Ontological Arguments and Belief in God: Literature Notes
Oppy (Graham)
Source: Oppy (Graham) - Ontological Arguments and Belief in God, Literature Notes
Paper - Abstract

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This long chapter is parallel to the rest of the book, and contains the notes and a literature review. So, if you want to know where else to look to find out more on the various aspects of the ontological argument, this is the place to look.


  1. Some historical considerations
    (1) Historical synopsis
    (2) St. Anselm's arguments
    … (a) Chapter 2 of the Proslogion
    … (b) Chapter 3 of the Proslogion
    … (c) Further chapters of the Proslogion
    … (d) Gaunilo's objection and St. Anselm's reply
    (3) Descartes' arguments
    (4) Leibniz's contribution to the arguments
    (5) Hume's objections
    (6) Kant's objections
    … (a) No existence claims are analytic
    … (b) Existence is not a predicate
    … (c) No negative existentials are self-contradictory
    (7) The logical positivist critique
    (8) Concluding remarks
  2. Definitional arguments
    (1) Begging the question
  3. Conceptual arguments
  4. Modal1 arguments
    (1) Modal2 arguments involving actuality
    (2) Modal3 arguments involving necessity
    (3) Modal4 arguments involving explicability
    (4) Modal5 arguments involving incomprehensibility
  5. Meinongian arguments
  6. Experiential arguments
  7. "Hegelian" arguments
    (1) The neo-Kantian argument
    (2) The neo-Platonic argument
    (3) Haight's argument
  8. Application to historical arguments
    (1) The argument from Proslogion 2
    (2) The argument from Proslogion 3
    (3) The Cartesian argument
    (4) General remarks: the general objection
  9. Are there (other) global objections to ontological arguments?
    (1) The missing explanation argument
    (2) The Thomistic objections
    (3) The use of singular terms
    (4) Further attempts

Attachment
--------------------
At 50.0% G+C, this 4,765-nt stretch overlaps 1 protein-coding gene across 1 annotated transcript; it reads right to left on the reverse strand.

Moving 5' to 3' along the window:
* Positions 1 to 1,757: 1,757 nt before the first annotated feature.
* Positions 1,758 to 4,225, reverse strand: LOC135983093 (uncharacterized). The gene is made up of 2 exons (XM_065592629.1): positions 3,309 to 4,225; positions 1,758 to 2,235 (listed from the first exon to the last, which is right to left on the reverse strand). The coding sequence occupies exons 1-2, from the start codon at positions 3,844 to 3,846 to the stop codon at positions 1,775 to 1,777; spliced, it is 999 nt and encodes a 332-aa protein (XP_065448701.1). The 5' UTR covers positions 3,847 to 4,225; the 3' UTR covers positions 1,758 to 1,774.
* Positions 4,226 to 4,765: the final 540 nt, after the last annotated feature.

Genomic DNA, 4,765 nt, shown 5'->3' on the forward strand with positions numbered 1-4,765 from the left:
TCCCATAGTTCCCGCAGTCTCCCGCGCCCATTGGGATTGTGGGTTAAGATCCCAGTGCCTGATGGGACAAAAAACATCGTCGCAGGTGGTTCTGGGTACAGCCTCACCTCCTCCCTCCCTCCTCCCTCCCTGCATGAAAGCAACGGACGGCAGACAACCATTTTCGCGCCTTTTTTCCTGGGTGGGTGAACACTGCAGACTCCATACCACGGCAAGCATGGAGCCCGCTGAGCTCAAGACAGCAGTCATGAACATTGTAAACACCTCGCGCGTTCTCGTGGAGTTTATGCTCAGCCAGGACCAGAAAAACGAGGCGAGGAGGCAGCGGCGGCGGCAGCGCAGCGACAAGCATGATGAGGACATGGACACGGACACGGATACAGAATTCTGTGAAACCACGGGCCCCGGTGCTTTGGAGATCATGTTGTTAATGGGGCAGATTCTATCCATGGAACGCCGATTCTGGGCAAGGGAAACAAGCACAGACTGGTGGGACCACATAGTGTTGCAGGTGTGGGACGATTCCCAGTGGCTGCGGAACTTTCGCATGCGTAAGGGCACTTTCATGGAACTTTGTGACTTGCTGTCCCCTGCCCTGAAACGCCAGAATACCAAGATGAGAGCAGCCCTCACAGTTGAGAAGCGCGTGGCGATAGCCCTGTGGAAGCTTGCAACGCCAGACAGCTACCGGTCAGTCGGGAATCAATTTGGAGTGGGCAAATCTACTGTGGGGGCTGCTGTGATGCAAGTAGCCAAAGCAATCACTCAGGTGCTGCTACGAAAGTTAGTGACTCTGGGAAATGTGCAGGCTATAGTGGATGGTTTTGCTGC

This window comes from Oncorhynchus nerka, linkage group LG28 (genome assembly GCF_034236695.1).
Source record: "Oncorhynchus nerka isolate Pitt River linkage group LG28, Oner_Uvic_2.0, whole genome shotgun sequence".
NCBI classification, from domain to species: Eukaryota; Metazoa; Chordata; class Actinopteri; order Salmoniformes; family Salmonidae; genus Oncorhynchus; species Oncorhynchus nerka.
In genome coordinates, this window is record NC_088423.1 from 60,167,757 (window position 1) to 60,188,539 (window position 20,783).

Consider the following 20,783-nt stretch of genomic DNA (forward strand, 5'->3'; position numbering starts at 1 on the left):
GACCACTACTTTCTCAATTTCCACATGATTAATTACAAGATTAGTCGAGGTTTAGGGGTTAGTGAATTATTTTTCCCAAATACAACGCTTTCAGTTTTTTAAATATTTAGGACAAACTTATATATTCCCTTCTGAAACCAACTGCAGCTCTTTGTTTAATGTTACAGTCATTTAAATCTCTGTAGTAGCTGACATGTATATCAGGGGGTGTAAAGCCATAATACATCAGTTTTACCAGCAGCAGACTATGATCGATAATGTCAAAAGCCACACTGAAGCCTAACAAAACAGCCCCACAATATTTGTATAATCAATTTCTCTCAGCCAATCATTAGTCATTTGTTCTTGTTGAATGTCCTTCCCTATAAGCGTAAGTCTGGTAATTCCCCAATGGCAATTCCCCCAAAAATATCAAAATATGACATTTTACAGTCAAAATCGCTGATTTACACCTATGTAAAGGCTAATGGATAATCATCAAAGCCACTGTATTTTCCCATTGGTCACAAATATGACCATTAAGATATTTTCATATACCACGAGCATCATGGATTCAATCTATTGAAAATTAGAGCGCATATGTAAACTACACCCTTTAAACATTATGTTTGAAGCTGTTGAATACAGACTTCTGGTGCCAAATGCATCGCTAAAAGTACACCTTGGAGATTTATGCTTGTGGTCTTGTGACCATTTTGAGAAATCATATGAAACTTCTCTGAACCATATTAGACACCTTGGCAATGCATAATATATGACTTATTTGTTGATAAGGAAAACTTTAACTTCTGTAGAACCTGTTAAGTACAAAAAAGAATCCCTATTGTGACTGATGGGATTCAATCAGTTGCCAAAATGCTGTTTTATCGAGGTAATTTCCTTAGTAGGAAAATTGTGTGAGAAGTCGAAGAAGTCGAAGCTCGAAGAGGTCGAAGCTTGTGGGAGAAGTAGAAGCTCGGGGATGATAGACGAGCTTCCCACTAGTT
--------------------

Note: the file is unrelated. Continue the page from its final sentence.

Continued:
10. Is existence a predicate?
    (1) Real predicates
    (2) Attempted defenses 1: propositions and singular terms
    … (a) All genuine propositions are about their subjects
    … (b) All genuine singular terms refer
    … (c) All genuine singular terms purport to refer
    … (d) There are no genuine singular terms
    (3) Attempted defenses 2: existence
    … (a) Existence is a second-order predicate
    … (b) Existence is a quantifier –
    … (c) Existence does not admit of analysis
    … (d) Existence is not a property
    (4) (Maybe) existence is a predicate
  11. The uses of parody
    (1) Beings of kind K than which no greater beings of kind K can be conceived
    (2) Most perfect beings of kind K
    (3) Necessarily existent beings of kind K
    (4) Actually existent beings of kind K
    (5) Maximal beings of kind K
    (6) Devils, and so on
    (7) What does parody show?
  12. Are ontological arguments of any use to theists and/or atheists?
    (1) The rationality of theistic belief
    (2) The irrationality of nontheistic belief
    (3) The absolute security of theistic belief

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  1. Blue: Text by me; © Theo Todman, 2019
  2. Mauve: Text by correspondent(s) or other author(s); © the author(s)

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